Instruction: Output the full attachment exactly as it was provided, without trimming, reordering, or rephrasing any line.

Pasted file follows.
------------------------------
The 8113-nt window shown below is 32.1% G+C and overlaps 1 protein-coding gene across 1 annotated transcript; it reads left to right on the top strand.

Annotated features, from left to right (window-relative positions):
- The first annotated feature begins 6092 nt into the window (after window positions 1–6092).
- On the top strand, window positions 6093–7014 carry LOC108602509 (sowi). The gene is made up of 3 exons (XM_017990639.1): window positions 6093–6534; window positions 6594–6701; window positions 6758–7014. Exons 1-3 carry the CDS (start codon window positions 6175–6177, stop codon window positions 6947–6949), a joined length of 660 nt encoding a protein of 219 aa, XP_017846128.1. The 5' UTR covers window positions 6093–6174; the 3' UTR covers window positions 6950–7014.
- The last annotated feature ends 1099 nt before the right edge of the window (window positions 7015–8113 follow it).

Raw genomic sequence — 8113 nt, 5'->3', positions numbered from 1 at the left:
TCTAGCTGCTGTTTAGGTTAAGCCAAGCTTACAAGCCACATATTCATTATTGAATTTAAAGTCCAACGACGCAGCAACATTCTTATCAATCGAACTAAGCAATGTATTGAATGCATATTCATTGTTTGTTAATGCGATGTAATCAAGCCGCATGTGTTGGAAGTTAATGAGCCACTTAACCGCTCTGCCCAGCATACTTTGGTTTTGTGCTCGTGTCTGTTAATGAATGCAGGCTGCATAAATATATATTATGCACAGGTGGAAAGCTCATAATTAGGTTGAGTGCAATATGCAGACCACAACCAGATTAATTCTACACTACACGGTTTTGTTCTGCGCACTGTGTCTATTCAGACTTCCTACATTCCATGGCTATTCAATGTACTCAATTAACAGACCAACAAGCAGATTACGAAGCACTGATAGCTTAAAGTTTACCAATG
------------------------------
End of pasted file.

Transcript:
The 8113-nt window shown below is 32.1% G+C and overlaps 1 protein-coding gene across 1 annotated transcript; it reads left to right on the top strand.

Annotated features, from left to right (window-relative positions):
- The first annotated feature begins 6092 nt into the window (after window positions 1–6092).
- On the top strand, window positions 6093–7014 carry LOC108602509 (sowi). The gene is made up of 3 exons (XM_017990639.1): window positions 6093–6534; window positions 6594–6701; window positions 6758–7014. Exons 1-3 carry the CDS (start codon window positions 6175–6177, stop codon window positions 6947–6949), a joined length of 660 nt encoding a protein of 219 aa, XP_017846128.1. The 5' UTR covers window positions 6093–6174; the 3' UTR covers window positions 6950–7014.
- The last annotated feature ends 1099 nt before the right edge of the window (window positions 7015–8113 follow it).

Raw genomic sequence — 8113 nt, 5'->3', positions numbered from 1 at the left:
TCTAGCTGCTGTTTAGGTTAAGCCAAGCTTACAAGCCACATATTCATTATTGAATTTAAAGTCCAACGACGCAGCAACATTCTTATCAATCGAACTAAGCAATGTATTGAATGCATATTCATTGTTTGTTAATGCGATGTAATCAAGCCGCATGTGTTGGAAGTTAATGAGCCACTTAACCGCTCTGCCCAGCATACTTTGGTTTTGTGCTCGTGTCTGTTAATGAATGCAGGCTGCATAAATATATATTATGCACAGGTGGAAAGCTCATAATTAGGTTGAGTGCAATATGCAGACCACAACCAGATTAATTCTACACTACACGGTTTTGTTCTGCGCACTGTGTCTATTCAGACTTCCTACATTCCATGGCTATTCAATGTACTCAATTAACAGACCAACAAGCAGATTACGAAGCACTGATAGCTTAAAGTTTACCAATG